Five years ago, a sixth grade class in landlocked Arkansas heard about the massive extinction of starfish on the west coast and was forced to help.
11- and 12-year-old children elected a chairman to lead the fundraising. They cut out paper starfish – more formally known as starfish – and put them up for adoption for a donation of $ 1. They gave them names and characteristics, such as Cherry Bombs, which "loves to hang out on their phone," "is fond of leggings" and "really smart, but not a nerd." They sold T-shirts with the inscription: “Save the starfish”.
“There is no ocean near us,” retired teacher Vika Bailey told them. "The students knew that they would never go to the coast, they probably would never see this type of starfish, but they were so passionate about what was happening."
When Drew Harwell, a professor of marine ecology and a researcher at Cornell University, received about $ 400, which Carl Stewart High School in Conway collected, she knew that money had to go for something important.
“I almost cried, I was so touched. Therefore, I compared this with my own $ 400, and then one of our donors made a large amount of money, and this is mainly funding that allowed us to conduct an initial survey, ”said Harwell.
Fast forward to the future: Harwell and her co-authors release their research inspired by the children's initial money. Cornell and the University of California at Davis publish their work in the journal Science Advances.
The campaign did not exactly save the starfish. The conclusions are terrible. But researchers now know much more about the scale of extinction after analyzing data from trained recreational and professional divers and deep-sea trawls.
The starfish starvation disease has affected more than 20 species from Mexico to Alaska. Some species resisted the disease better, while others evolved to survive.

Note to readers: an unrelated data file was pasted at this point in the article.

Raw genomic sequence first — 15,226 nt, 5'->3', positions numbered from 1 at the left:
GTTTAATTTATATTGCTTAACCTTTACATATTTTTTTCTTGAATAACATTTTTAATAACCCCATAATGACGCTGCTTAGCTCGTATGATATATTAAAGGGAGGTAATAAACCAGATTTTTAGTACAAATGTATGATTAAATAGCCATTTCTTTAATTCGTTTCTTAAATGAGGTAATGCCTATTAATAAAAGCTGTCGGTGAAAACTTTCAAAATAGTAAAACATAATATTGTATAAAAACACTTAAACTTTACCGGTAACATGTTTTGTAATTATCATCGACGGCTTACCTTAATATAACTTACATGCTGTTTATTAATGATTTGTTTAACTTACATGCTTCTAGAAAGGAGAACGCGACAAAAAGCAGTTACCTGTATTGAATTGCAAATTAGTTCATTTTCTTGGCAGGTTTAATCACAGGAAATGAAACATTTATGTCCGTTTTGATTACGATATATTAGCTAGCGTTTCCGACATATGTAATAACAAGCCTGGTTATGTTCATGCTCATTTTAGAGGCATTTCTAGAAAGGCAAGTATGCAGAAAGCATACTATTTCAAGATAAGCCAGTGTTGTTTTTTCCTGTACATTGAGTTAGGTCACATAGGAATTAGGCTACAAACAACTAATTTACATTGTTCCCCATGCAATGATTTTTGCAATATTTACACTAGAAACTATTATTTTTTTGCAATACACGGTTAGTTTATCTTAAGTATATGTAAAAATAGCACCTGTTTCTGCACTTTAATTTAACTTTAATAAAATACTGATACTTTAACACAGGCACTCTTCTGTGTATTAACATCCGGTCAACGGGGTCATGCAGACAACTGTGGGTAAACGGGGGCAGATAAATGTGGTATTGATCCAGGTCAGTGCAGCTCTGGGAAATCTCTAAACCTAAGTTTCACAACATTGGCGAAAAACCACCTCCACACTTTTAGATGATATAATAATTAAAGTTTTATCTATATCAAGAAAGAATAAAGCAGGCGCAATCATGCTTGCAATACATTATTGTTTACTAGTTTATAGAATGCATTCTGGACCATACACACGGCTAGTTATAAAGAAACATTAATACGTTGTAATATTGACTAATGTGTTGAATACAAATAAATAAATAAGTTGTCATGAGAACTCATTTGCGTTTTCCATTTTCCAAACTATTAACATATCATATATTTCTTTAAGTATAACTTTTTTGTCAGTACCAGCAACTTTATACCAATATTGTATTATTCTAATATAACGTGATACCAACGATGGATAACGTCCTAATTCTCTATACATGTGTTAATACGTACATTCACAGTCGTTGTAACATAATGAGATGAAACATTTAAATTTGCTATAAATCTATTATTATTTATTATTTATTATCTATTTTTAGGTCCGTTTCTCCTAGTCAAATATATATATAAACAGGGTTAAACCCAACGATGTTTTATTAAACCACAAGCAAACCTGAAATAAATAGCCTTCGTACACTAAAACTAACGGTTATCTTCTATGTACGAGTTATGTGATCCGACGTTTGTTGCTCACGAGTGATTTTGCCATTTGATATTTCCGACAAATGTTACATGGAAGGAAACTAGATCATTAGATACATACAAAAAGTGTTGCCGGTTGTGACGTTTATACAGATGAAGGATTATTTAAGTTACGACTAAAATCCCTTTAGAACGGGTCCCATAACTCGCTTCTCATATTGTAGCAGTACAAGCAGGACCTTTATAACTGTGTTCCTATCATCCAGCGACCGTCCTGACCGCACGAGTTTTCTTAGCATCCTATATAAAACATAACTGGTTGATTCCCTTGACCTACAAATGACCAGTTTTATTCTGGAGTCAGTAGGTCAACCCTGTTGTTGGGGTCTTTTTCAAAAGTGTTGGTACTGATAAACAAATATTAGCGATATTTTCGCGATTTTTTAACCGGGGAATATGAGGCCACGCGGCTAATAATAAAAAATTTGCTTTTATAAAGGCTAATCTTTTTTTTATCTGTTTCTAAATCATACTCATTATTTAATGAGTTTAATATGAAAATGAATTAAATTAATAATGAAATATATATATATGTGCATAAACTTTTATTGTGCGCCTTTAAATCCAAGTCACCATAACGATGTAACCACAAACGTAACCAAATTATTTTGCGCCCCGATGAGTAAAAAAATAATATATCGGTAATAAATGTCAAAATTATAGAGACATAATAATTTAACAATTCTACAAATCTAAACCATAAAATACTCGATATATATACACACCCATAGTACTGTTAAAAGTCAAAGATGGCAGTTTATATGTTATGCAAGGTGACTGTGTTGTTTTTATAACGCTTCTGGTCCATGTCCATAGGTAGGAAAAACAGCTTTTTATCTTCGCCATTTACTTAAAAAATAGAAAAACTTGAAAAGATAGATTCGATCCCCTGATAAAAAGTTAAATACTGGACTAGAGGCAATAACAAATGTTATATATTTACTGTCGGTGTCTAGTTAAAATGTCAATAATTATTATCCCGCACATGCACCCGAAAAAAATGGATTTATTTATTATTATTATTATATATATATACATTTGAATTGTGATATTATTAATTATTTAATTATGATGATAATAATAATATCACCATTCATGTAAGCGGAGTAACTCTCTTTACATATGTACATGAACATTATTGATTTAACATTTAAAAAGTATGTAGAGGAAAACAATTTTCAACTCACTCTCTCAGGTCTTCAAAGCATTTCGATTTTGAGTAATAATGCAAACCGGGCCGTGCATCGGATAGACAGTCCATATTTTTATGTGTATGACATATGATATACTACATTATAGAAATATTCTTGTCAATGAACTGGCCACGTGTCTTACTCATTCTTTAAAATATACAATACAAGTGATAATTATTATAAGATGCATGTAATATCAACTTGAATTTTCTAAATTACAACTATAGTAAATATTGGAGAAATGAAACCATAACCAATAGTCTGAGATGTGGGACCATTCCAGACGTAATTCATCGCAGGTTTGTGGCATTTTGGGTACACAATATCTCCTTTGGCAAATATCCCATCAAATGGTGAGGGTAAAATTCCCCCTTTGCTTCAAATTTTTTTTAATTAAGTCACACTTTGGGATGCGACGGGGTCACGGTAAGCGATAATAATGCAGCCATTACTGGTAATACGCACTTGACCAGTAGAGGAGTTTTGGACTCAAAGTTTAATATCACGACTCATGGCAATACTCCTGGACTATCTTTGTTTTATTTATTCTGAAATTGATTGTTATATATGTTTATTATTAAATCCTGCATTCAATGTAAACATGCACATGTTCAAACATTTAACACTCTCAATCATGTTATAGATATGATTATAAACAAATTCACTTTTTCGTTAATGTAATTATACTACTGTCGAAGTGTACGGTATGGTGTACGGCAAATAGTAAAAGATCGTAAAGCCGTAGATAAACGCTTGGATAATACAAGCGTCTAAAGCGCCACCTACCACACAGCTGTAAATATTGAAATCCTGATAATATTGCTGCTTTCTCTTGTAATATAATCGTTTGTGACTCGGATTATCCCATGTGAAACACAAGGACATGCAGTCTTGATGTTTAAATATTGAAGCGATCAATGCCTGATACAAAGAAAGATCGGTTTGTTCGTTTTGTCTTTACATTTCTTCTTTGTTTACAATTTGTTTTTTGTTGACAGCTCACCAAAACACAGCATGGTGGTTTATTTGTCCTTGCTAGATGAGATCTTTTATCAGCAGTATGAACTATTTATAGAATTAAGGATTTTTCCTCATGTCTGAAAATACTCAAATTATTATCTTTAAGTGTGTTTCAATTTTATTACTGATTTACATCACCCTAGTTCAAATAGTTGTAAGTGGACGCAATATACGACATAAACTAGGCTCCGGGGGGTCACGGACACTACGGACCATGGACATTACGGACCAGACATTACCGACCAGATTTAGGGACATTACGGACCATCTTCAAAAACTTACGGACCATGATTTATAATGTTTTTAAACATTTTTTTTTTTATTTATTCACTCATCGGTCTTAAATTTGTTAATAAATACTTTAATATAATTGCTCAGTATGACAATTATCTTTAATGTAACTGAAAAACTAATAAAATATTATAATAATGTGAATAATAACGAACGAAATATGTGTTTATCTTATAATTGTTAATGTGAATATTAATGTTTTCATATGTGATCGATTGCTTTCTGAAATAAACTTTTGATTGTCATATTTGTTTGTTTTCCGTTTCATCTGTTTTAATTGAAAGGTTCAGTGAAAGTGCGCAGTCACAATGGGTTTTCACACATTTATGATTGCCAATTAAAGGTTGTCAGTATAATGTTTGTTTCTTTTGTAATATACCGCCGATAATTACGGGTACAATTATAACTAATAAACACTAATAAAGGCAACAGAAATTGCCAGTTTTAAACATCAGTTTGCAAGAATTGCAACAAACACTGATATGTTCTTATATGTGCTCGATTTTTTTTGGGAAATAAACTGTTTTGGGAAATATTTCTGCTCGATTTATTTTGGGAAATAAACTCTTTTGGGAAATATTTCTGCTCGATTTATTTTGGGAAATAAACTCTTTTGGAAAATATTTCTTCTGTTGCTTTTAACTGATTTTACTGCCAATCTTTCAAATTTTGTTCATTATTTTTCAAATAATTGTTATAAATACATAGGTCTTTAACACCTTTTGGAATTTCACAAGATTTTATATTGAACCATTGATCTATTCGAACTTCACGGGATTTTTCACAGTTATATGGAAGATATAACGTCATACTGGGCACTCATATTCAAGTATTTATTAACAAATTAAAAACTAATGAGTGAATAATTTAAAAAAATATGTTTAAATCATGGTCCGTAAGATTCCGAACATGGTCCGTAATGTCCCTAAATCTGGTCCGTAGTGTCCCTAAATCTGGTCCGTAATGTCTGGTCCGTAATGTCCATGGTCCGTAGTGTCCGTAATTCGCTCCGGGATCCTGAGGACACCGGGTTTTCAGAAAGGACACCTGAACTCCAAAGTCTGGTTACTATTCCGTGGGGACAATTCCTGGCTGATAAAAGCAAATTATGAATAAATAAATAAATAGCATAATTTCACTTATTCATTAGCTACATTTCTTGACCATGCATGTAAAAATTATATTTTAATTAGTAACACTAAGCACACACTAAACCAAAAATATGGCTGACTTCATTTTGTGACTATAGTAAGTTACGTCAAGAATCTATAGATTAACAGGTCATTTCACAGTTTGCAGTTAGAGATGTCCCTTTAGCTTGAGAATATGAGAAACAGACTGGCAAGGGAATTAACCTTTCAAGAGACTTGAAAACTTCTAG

During the outbreak, the video showed that the beaches were littered with dead starfish, and the internal organs are splashed through the damage, Harwell recalls.
"It [one of] the most extensive epidemic of wildlife diseases[s] we have ever recorded, because there are so many species in such a huge geographical area, ”said Harwell.
The effect was especially bad for a sunflower star, a creature 3-4 feet wide, which can have up to two dozen hands. The sunflower star “crawls across the seabed like a robotic vacuum cleaner, chewing everything in its path,” as Cornell’s media team described.
Sunflower starfish, which only live on the west coast of North America, have now virtually disappeared from the waters of California, Oregon and Washington.
Previous studies have shown that at higher temperatures associated with climate change, debilitating disease has a higher risk of infection and kills sea stars faster. A new study shows that outbreaks of the virus among sea stars of sunflower coincided with abnormally warm waters.
And the extinction of species has a cascading effect on the ecosystem.
Sunflower starfish once controlled the population of sea urchins, but now the number of boys is growing, leading to barren places where they devour algae habitats to the pink sea bottom beneath them.
According to Harwell, while this species is endangered in the bottom 48, they feel a little better in British Columbia and in some places in Alaska. Researchers need to understand whether the starfish of a sunflower can be repatriated if the disease leaves the west coast.
“It is very important that something be done,” said Harwell. “This is not the problem we faced earlier, so I don’t have an immediate proposal for what we will do. I think we definitely need to convene a group of scientists and really talk about the problem and which issues are of the highest priority. ”